Veiled woman shoots gun (illustrative).
(photo credit: REUTERS)
The British daily The Independent reported Monday that up to 60 British women had gone to Syria and joined Islamic State’s al-Khansaa brigade, an all-female police unit that administers strict Shari’a law and punishes those who don’t follow its extreme interpretation as imposed by the terror group.
One of the prominent leaders in the police force is a 20-yearold from Glasgow, Scotland, named Aqsa Mahmood, who has been in Syria since November 2013, according to the International Center for the Study of Radicalization. Her parents, Muzaffar and Khalida Mahmood, self-described moderate Muslims, said they were shocked by their daughter’s turn for the extreme.
“Our daughter is brainwashed and deluded and helping those engaged in genocide,” her parents said.
Aqsa Mahmood reportedly married an Islamic State fighter after her arrival in Raqqa, Syria, the group’s de facto capital.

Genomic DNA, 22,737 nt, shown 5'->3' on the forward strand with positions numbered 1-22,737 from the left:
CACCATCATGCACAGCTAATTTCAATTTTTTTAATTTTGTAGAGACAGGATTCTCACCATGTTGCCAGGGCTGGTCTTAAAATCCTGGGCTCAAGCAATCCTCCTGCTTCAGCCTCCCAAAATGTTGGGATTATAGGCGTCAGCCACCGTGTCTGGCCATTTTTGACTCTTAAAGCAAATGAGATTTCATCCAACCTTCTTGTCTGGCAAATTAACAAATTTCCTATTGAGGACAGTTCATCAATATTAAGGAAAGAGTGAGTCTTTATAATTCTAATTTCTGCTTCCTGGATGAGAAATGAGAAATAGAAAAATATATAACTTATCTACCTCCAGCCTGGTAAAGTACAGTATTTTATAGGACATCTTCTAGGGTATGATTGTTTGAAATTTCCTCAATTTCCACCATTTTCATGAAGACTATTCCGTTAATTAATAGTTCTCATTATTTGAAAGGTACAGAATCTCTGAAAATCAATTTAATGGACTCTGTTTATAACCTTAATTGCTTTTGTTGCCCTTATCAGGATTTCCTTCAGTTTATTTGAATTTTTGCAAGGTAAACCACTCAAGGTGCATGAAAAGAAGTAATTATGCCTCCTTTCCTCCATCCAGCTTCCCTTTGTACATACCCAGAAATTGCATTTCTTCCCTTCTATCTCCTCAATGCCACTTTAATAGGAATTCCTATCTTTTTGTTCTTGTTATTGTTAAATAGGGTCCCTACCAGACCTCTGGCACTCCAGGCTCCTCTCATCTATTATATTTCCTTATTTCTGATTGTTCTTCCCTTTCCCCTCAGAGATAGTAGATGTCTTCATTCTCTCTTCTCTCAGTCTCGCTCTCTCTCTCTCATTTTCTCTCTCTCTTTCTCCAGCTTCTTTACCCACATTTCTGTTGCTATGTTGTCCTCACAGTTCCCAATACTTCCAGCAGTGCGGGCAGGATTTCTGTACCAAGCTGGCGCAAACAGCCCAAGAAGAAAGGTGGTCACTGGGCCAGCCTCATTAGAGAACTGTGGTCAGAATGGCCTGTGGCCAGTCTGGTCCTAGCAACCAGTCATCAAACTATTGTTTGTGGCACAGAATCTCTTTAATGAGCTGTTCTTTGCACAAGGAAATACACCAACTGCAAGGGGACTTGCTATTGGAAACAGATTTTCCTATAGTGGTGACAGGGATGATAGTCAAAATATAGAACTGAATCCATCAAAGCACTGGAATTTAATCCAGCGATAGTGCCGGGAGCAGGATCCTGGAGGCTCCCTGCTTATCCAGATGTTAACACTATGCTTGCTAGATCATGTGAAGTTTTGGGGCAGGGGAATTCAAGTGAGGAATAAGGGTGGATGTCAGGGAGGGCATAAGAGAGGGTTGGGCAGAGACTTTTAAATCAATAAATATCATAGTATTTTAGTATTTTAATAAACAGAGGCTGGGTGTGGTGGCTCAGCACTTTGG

Reportedly, most of the women who fled to Syria to fight are between the ages of 18 and 24.
A Terrorism Research and Analysis Consortium (TRAC) report said the women in al-Khansaa are paid a monthly salary equivalent to NIS 593.
An unnamed Islamic State official said the gender-specific police force was created to prevent mixing between men and women.
“We have established the brigade to raise awareness of our religion among women, and to punish women who do not abide by the law,” the official said.
TRAC said the group was also formed to expose men who dress up as women in order to avoid imprisonment.
Among the identities of other Britons who have fled to fight in Syria are 16-year-old twin sisters Zahra and Salma Halane from Manchester, and Sally Jones, a mother of two who converted to Islam and left her Kent home reportedly to marry a jihadi she had met online.
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